Understanding Light

Lesson 26 of 34

Working with Multiple Lights

 

Understanding Light

Lesson 26 of 34

Working with Multiple Lights

 

Lesson Info

Working with Multiple Lights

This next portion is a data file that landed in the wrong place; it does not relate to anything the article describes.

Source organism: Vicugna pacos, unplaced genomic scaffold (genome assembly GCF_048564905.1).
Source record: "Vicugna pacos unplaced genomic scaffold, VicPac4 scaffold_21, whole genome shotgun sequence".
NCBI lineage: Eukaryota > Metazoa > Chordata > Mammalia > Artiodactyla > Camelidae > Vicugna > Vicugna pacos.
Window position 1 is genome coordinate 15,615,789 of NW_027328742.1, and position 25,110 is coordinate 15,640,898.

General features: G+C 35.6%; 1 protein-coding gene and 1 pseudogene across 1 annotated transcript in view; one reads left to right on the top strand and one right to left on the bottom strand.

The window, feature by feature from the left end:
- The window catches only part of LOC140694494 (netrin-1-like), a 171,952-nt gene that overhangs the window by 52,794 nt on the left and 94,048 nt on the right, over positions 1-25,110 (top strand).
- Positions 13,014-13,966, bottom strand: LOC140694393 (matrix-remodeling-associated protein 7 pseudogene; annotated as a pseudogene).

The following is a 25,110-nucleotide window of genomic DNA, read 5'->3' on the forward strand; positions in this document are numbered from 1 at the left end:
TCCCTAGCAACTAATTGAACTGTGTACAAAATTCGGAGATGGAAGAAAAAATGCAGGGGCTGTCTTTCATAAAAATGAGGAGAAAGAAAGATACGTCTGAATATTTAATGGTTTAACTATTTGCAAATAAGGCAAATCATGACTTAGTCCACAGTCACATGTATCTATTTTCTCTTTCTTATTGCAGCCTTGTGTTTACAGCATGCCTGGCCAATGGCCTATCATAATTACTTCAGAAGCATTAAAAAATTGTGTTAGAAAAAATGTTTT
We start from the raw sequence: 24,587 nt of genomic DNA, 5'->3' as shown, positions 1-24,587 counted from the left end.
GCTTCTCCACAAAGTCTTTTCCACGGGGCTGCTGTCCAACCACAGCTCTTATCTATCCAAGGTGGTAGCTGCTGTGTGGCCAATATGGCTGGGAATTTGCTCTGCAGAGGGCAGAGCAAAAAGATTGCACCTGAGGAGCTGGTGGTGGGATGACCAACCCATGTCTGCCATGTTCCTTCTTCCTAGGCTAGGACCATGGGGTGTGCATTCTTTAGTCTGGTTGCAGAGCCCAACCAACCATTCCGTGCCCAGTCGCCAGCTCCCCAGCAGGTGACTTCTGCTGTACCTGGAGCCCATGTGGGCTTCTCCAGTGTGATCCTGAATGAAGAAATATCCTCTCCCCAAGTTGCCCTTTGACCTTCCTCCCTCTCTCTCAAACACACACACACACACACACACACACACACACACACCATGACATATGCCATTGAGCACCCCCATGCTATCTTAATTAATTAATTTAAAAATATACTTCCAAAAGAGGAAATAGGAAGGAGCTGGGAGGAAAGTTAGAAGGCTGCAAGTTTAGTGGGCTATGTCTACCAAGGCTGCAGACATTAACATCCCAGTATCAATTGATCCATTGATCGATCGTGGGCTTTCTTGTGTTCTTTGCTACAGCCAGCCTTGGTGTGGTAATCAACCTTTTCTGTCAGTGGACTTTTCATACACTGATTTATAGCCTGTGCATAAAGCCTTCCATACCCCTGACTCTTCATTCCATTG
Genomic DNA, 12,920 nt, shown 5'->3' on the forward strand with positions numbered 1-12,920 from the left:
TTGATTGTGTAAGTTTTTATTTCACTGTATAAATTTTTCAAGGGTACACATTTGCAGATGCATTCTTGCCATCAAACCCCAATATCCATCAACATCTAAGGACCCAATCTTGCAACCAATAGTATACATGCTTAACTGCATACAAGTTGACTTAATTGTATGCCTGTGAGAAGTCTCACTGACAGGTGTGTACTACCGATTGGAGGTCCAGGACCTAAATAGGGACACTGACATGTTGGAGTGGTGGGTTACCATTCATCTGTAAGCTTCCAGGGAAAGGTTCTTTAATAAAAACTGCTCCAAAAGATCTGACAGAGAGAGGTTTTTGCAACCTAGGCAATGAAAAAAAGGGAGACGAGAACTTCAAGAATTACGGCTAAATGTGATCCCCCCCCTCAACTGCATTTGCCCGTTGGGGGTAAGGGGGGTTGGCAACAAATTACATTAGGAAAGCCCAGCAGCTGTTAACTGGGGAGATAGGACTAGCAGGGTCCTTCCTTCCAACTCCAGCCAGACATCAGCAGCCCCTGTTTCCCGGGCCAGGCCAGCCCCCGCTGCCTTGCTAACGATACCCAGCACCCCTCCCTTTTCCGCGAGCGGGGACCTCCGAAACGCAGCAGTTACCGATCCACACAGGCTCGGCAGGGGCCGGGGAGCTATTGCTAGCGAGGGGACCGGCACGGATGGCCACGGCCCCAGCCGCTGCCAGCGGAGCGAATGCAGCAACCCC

The next thing we're gonna do here is talk about what happens when you add more than one light to a subject. So, a lot of times you'll have a scenario that we just had where you have light on one side of a person and shadows on the other and you might have a shadow coming off the nose of somebody and you're thinking, oh, I'll just pop a little light in there and it'll get rid of that nasty shadow. That won't work. And wanna show you why it won't work. In fact, what it'll do is it will start causing big issues in your lighting setup that can be frustrating. So, we're gonna set this up really fast. And, take us just a second. So, this is working with multiple lights. We're gonna use normal, hard lights on this. And, as we set this up, you will see that you've probably dealt with this before. Alright. And these reflectors go to about five. Goes to five. Alright. Turn this guy on. Alright, any questions while I'm setting this stuff up? I think we're good but -- You guys have any question...